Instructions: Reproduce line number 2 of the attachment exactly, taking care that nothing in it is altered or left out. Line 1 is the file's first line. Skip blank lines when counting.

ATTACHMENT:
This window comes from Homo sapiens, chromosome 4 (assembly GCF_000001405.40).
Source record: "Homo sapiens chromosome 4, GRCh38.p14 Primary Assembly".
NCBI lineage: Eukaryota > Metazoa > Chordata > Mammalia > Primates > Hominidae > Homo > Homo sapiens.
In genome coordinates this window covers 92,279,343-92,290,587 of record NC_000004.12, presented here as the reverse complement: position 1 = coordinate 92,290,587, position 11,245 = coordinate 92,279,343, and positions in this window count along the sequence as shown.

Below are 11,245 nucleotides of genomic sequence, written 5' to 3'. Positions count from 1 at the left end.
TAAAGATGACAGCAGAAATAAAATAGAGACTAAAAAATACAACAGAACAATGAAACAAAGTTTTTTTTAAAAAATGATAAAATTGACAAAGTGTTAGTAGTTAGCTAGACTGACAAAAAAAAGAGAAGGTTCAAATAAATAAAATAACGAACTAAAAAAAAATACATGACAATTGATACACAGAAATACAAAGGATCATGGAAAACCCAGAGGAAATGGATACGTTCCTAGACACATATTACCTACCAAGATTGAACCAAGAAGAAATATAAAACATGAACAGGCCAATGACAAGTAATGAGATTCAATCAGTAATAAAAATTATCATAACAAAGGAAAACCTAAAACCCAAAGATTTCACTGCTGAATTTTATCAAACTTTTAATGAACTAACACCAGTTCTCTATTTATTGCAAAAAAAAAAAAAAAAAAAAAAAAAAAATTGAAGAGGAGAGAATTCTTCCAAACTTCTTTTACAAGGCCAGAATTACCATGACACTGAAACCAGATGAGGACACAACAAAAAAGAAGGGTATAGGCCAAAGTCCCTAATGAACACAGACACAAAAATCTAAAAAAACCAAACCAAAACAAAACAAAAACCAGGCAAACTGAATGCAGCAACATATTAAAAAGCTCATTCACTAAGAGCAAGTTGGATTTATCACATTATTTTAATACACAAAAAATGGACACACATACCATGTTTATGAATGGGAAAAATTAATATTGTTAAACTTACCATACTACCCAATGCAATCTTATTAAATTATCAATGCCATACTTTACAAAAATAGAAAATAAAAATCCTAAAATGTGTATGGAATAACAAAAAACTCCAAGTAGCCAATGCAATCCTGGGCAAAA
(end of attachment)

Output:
Source record: "Homo sapiens chromosome 4, GRCh38.p14 Primary Assembly".